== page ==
Do I need to learn to code? If so, what? How do I prove I did?

I don't know if you "need" to learn to code, but I've discussed the "how do I prove it" part of your question with the developers I work with. When looking at a resume from a student who doesn't have full-time programming work experience yet, they want to see that the person has used their coding skills to work on extracurricular projects; these can be personal projects or some kind of organized volunteer work, software club, internship, etc.

My advice is similar, but more generalized: keep your eyes open for all sorts of non-academic opportunities and say "yes" to as many of them as you can handle while maintaining progress on your academic work. I found my way into my current full-time career (software project management) through a series of part-time jobs that I did while still in grad school. I started off taking whatever job came along that sounded interesting, but after a while, I realized that I was most interested in the computing-related parts of my work, and I started pursuing those experiences in a more deliberate way. Getting non-academic or transferrable work experience (whether paid or unpaid) in grad school helps in two ways: obviously, it helps build your resume, but perhaps more importantly, it helps you figure out what you like and dislike in a job and how you can apply your skills to a variety of non-academic problems.

Are you open to doing a job that doesn't use your mathematical skills as such? (For example, research grants coordinator for a foundation.)

I applaud you for starting to think about these issues. Grad school, for me, got better—and I actually became more productive on my dissertation—after I started "form[ing] some sort of plan of attack for this long term finding a job problem." I think that even if you end up deciding to stay on the academic track, it's good to know what your other options are and know that you're choosing academia not by default (because it's what you chose when you started grad school, or it's what a Ph.D. is supposed to do) but because you've educated yourself about the alternatives and concluded that academia is the best fit for you.
posted by Naiad at 8:52 PM on June 12, 2012

p.s. On second thought, my remarks above about working on "extracurricular" programming projects apply more to undergraduate students and recent graduates with a bachelor's degree; the point is that programming or comp sci classes and class projects don't make your resume stand out from the crowd. If you were to do some programming in support of your own graduate-level research, though, that would be regarded as more like work experience.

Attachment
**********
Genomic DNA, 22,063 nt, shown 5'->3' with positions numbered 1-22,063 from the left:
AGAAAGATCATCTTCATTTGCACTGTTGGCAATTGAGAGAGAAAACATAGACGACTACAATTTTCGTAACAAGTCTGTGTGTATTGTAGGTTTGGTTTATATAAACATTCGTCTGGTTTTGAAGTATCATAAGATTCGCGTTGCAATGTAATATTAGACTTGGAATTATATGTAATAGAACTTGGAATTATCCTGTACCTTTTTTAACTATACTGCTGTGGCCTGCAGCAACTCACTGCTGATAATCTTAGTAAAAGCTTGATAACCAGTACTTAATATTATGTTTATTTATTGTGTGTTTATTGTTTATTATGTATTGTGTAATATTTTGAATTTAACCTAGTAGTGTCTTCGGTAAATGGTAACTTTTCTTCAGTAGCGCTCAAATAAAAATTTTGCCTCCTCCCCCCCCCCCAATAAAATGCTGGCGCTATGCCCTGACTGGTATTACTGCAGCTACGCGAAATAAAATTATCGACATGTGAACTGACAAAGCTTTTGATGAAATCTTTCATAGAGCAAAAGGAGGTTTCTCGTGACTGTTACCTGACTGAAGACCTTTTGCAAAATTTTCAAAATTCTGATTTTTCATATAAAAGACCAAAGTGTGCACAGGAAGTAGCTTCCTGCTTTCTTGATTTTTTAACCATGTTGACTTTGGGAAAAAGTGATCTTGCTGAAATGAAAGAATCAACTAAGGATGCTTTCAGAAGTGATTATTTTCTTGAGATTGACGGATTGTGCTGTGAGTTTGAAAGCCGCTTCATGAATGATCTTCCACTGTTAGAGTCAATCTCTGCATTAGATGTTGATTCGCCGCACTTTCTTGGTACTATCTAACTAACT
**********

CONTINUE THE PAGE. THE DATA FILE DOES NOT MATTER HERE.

posted by Naiad at 8:57 PM on June 12, 2012

I hear there's this thing called networking. Am I supposed to do it? How?

Do you maintain friendships with your classmates from grad school and undergrad who were in your field and now are out in the working world? Keep in touch with them and find out what they're doing.

Talk to various people in conferences who are working on what you're interested in.

The big management consultancies-- McKinsey, BCG, and Bain & Co. will be interested in people with strong quantitative skills.
posted by deanc at 8:59 PM on June 12, 2012

I went through a phase like this kind of early in my Ph.D., panicking because I'd grown up in a college town with professor parents and suddenly realized that I wasn't sure if I was in academia because I wanted to be or because I didn't know of any other options. I went to my university's career center armed only with: "I'm not sure if I want to be a professor but I have *no idea* what people who aren't doctors, lawyers, or professors do for a living. Help?". They acted like this was the most normal thing in the world and told me it was exactly what they were there for. Next thing I knew I was filling out worksheets and taking personality tests and meeting weekly with a career counselor. Seriously, they were awesome. So I don't think you should be intimidated by the career center or think that you need some sort of carefully-constructed question. Just go in and say you're having mixed feelings about an academic career and would like some help exploring other options.